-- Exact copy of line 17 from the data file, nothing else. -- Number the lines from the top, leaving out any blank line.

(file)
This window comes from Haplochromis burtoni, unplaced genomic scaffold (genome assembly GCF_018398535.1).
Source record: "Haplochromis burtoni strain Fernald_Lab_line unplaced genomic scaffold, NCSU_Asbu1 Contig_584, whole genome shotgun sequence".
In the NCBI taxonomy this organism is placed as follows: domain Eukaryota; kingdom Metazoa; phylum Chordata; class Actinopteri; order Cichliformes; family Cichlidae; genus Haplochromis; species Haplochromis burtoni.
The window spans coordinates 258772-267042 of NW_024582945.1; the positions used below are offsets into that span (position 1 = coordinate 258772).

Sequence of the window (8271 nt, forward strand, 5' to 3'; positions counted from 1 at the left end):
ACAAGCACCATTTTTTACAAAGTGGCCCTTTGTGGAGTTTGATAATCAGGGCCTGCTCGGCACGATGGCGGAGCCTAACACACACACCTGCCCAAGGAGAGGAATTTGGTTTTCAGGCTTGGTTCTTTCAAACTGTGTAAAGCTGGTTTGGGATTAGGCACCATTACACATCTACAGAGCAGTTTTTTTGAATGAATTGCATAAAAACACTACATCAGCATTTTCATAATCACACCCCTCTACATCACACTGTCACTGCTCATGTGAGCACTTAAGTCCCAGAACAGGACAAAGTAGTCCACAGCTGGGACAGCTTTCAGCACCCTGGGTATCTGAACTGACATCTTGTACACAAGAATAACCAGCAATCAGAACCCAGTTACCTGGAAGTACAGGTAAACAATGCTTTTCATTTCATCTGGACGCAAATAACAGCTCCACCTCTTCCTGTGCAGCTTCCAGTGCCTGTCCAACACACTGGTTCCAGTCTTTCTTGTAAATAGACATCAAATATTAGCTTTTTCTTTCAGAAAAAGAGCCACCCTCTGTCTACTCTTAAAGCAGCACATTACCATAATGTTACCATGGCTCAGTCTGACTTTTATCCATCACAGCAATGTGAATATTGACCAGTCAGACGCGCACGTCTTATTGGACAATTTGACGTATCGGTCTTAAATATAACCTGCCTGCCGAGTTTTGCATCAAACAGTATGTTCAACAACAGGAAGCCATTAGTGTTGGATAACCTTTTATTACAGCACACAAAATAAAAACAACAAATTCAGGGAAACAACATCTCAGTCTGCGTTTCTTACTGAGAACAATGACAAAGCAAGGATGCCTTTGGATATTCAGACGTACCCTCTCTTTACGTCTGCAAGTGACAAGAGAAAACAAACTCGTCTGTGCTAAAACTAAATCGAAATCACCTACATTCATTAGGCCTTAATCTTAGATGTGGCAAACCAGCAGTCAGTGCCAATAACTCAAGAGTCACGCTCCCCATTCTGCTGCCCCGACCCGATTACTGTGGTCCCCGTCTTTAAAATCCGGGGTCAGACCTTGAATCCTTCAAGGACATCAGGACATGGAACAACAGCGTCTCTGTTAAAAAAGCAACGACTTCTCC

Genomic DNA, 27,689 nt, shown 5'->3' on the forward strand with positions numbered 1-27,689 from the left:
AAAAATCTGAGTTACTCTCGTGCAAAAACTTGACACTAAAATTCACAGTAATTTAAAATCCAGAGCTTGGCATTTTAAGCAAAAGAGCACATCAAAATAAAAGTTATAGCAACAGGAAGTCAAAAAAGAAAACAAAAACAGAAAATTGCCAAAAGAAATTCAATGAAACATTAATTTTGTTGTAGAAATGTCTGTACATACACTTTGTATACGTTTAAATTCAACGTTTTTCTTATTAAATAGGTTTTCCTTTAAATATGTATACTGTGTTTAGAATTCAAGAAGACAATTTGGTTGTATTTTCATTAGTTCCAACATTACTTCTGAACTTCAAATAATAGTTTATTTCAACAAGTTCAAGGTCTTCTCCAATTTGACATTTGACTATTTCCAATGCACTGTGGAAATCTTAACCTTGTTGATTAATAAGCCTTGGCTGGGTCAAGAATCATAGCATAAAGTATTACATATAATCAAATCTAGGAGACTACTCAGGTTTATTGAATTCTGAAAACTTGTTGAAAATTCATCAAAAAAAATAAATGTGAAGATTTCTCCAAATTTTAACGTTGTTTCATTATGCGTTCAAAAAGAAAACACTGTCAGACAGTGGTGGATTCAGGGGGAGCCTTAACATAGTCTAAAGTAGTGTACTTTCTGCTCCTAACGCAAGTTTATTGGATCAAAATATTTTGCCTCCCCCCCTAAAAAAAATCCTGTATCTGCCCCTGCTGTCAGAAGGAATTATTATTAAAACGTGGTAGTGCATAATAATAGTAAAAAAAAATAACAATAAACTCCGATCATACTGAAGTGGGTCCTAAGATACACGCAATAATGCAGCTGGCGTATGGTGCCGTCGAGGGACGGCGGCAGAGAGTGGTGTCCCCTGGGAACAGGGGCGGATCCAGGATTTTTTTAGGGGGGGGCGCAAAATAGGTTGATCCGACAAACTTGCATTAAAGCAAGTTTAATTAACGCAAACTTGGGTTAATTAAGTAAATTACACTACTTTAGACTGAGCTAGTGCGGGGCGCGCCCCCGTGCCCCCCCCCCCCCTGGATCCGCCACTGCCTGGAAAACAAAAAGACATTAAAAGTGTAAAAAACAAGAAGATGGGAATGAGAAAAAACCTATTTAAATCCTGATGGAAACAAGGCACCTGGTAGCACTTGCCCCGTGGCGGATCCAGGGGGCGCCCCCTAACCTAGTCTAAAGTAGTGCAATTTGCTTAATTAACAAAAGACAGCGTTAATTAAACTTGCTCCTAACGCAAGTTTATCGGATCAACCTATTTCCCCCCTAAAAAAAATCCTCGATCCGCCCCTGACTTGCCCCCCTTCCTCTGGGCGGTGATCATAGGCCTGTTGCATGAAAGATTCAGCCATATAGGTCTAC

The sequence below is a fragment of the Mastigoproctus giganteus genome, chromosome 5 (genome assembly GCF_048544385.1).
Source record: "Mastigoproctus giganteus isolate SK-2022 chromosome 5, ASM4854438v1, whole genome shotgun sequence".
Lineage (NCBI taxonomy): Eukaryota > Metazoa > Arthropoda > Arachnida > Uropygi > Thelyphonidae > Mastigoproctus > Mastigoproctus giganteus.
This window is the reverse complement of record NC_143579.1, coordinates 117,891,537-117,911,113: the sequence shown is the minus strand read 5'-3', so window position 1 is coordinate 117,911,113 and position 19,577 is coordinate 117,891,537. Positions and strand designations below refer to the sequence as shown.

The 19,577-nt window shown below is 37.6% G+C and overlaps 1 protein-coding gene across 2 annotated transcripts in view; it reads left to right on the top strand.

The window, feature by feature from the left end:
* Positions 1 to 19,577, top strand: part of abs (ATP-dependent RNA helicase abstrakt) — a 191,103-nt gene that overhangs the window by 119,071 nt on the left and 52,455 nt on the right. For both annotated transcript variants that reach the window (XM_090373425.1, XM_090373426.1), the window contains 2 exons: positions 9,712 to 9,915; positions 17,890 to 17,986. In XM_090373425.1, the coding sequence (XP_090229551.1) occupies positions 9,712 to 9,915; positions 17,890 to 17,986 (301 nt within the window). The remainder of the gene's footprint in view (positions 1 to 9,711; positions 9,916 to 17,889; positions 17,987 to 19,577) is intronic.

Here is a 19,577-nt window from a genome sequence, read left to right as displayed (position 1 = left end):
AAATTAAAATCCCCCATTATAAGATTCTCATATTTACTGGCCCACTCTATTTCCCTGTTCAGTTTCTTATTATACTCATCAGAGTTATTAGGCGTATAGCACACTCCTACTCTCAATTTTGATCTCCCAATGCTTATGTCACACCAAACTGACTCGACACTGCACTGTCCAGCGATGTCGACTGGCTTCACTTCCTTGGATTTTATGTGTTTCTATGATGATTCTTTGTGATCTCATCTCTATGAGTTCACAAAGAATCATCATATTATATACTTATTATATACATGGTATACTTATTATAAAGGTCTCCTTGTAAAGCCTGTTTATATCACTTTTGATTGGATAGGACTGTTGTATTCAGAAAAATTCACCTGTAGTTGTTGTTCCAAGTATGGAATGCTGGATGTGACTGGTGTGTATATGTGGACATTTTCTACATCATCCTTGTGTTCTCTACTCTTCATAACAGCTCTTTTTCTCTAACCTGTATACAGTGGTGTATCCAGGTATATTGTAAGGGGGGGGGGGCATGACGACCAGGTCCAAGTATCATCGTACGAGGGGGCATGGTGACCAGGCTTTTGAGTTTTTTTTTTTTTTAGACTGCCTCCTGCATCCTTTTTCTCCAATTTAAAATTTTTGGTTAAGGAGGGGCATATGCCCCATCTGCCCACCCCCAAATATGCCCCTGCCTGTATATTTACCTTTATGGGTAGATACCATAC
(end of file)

AAATTAAAATCCCCCATTATAAGATTCTCATATTTACTGGCCCACTCTATTTCCCTGTTCAGTTTCTTATTATACTCATCAGAGTTATTAGGCGTATAGCACACTCCTACTCTCAATTTTGATCTCCCAATGCTTATGTCACACCAAACTGACTCGACACTGCACTGTCCAGCGATGTCGACTGGCTTCACTTCCTTGGATTTTATGTGTTTCTATGATGATTCTTTGTGATCTCATCTCTATGAGTTCACAAAGAATCATCATATTATATACTTATTATATACATGGTATACTTATTATAAAGGTCTCCTTGTAAAGCCTGTTTATATCACTTTTGATTGGATAGGACTGTTGTATTCAGAAAAATTCACCTGTAGTTGTTGTTCCAAGTATGGAATGCTGGATGTGACTGGTGTGTATATGTGGACATTTTCTACATCATCCTTGTGTTCTCTACTCTTCATAACAGCTCTTTTTCTCTAACCTGTATACAGTGGTGTATCCAGGTATATTGTAAGGGGGGGGGGGCATGACGACCAGGTCCAAGTATCATCGTACGAGGGGGCATGGTGACCAGGCTTTTGAGTTTTTTTTTTTTTTAGACTGCCTCCTGCATCCTTTTTCTCCAATTTAAAATTTTTGGTTAAGGAGGGGCATATGCCCCATCTGCCCACCCCCAAATATGCCCCTGCCTGTATATTTACCTTTATGGGTAGATACCATAC